The advent of the internet and satellite communications has made it impossible for the government to keep the public from access to information to a great extent and that is another factor which gives a false appearance of some sort of freedom of expression, other wise the regime would be as totalitarian as the Baghdad caliphs. However, the socio-economic facts of life, along with the geopolitical situation of the country has rendered it immune from many compromises that other neighboring country are asked to make.

Once a year when an Iranian delegation comes to the United Nation, an opportunity arises for all of us to meet these people out of their safe cocoons. We all have a hope that while the whole world is watching they would appear to give an account of what they are doing. We all are hopeful they would be asked questions that they had ignored while they were back home. It is with this hope we wait for September in New York every year. Alas, from the time the Iranian Delegation was led by Princess Ashraf, the Shah of Iran’s sister, to this September with our president Ahmadinejad as the head of the delegation, our hopes have been dashed.

Mohajerani is just deluding himself to think that the losers are the Israel and Columbia University. The real loser is us, the Iranian people whose name was use at least fifty times during Ahmadinejad’s speeches on every occasion. We Iranian people are waiting for a miracle of justice everywhere, but all we received so far has been nothing but watching and waiting. We lost our chances one more time when the President of Columbia University acted unwisely and got lost in the traffic of insults and the competition of rudeness. I wished he would have remind as worthy as the head of the institution of such caliber and would not have given him such an opportunity to answer a question with question, not to have given him a chance to play victim, not to have given him a chance to lie and not to have given him a chance to dodge every question. There are the clips of films of the bloody demonstrations in which women in the streets were beaten and abused by police either for peaceful gathering or so-called bad hejabs. There are photographs of the prisoners who are tortured badly. The famous photograph of the young student whose back is carves by knife reading “Tir 18” is such a convincing document and the photographs of Daryoush and Parvaneh Forouhar’s bodies cut to the pieces are more convincing than any other verbal accusation. The students could have covered the walls with all these undeniable documents and instead of all these insults we could have invited him to explain. Just explain. For three days, instead of all the sensationalizing propaganda about why he wants to wipe Israel from the world map, we could have asked him in what position and capacity he wants to do so, and if he has any, what is his time frame. I do recall last year when President Khatami came to the United States and very clearly said in various interviews as the former president of Iran that the foreign policy of Iran is not solely in the hand of the president, indeed his weight in these matters is very insignificant. He could have been asked if he is up to his claims. A few credible dissidents could have confronted him with the fact that he does not even have any constituency in Iran and, with only one year left of his presidency, was in no position to make good on his threats. Instead of calling him Hitler we should have let him show himself a Don Quixote.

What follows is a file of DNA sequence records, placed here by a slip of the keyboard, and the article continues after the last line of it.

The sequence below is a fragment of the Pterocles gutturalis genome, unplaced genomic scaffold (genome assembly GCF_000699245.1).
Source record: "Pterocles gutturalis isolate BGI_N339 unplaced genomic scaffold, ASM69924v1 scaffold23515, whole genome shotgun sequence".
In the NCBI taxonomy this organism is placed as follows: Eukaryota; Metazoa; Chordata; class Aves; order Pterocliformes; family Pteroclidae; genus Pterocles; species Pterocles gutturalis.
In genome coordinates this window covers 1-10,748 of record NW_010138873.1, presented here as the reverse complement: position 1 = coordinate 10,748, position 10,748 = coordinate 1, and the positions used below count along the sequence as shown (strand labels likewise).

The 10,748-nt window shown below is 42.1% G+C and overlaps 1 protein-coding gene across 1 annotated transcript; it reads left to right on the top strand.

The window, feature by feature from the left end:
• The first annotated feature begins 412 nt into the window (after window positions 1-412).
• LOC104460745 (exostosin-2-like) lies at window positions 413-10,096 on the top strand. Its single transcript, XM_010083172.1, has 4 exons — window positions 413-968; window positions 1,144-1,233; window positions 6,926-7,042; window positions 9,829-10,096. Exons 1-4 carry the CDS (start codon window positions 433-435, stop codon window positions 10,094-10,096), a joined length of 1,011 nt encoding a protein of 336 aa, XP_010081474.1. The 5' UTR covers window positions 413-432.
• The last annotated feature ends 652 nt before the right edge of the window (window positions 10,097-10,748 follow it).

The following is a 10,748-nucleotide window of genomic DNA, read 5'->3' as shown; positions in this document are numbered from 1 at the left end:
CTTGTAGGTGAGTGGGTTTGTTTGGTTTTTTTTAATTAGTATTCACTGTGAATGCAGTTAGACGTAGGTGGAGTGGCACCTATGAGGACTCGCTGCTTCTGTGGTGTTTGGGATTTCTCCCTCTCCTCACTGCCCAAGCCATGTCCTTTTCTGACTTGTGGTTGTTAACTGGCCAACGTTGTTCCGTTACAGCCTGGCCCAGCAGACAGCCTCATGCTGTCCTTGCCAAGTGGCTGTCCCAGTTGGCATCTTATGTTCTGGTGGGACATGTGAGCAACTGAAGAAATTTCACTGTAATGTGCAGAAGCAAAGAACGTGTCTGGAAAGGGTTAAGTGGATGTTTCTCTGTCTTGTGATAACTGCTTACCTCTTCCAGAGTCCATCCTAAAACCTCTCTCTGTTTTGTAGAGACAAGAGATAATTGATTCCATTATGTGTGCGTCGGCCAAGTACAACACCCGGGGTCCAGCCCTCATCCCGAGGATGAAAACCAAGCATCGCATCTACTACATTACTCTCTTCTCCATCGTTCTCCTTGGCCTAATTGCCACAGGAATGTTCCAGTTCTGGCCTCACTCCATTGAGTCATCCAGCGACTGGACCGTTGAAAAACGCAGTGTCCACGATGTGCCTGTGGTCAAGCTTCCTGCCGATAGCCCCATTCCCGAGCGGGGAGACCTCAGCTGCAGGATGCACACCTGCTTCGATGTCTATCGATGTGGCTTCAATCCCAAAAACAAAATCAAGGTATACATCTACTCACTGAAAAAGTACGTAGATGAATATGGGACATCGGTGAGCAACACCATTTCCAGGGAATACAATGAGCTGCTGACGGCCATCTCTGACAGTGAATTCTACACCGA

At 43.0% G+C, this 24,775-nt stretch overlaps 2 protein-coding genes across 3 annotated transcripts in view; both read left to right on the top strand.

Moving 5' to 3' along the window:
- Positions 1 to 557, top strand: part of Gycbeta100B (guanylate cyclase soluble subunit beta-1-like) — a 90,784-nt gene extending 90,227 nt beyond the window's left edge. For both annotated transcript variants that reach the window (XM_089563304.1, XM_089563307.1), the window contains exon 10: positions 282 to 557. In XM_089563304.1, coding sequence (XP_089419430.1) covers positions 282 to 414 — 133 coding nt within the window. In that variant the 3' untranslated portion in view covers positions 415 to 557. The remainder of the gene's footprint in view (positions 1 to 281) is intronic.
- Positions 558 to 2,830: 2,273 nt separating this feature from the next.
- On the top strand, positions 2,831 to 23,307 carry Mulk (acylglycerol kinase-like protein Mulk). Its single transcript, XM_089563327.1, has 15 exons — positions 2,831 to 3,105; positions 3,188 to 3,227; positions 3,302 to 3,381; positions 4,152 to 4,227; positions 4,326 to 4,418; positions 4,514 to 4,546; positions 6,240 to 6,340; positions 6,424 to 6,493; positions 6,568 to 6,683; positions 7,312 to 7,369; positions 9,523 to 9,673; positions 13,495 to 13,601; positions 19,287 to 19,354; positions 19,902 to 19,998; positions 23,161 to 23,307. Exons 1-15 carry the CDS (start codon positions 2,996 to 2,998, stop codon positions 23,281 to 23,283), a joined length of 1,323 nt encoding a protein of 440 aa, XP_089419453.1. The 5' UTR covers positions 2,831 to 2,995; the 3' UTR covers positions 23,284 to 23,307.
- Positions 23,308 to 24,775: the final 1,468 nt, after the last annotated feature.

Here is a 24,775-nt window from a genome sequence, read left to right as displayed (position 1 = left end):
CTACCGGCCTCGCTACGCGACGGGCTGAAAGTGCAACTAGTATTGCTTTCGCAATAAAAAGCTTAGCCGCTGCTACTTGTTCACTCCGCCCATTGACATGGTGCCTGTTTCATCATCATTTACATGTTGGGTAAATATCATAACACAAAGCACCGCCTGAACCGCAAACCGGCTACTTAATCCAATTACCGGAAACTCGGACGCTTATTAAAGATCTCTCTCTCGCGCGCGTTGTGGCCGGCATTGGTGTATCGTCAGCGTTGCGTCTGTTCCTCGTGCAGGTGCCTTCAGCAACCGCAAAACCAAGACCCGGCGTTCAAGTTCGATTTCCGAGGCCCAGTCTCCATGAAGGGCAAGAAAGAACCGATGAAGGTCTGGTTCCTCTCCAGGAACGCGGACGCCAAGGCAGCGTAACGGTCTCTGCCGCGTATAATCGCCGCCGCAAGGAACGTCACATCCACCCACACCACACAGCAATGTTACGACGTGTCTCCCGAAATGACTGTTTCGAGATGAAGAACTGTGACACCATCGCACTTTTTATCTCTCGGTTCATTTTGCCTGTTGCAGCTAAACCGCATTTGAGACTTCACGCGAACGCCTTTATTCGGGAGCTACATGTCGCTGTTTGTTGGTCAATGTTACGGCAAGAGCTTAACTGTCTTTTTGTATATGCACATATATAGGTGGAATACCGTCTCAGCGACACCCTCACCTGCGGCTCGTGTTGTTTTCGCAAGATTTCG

President Bollinger saved his position and did what the conservative students and the board of trustees wanted him to do. The American media was happy for a few days; they were hosting evil and his ensemble and it sold well. The students had a little excitement for a change and experienced something which is alien in this country, street talk over politics. Ahmadijnjad found a chance to sing his songs, Comedy Central comedians found good bits for their sketches. And we, the Iranian people, are left with a pang of pain in our heart. We, the Iranian people, here or at home, were the real losers.

And lastly Kian Tajbakhsh (a Columbia University alumnus) got out of prison just the day Ahmadinejad came here, but women, students, activists and journalists are rotting in jail.

1 comment:

Nazy said...

Ah, Beautiful and Intelligent Mina:

You say it so perfectly my dear. I thoroughly enjoyed reading your post about this botched effort at "Freedom of Speech" and "Academic Dialogue." In the way Bollinger and Ahmadinejad each handled themselves, opportunities for humanity and a way out were lost yet again. My expectations of Ahmadinejad are so low, nothing he can say and do fazes me any longer. Columbia and Bollinger were another story. Selling out was Columbia's mission, and it was accomplished.

Thank you for your as usual thorough and deep analysis. You are my pride. Be good azizam.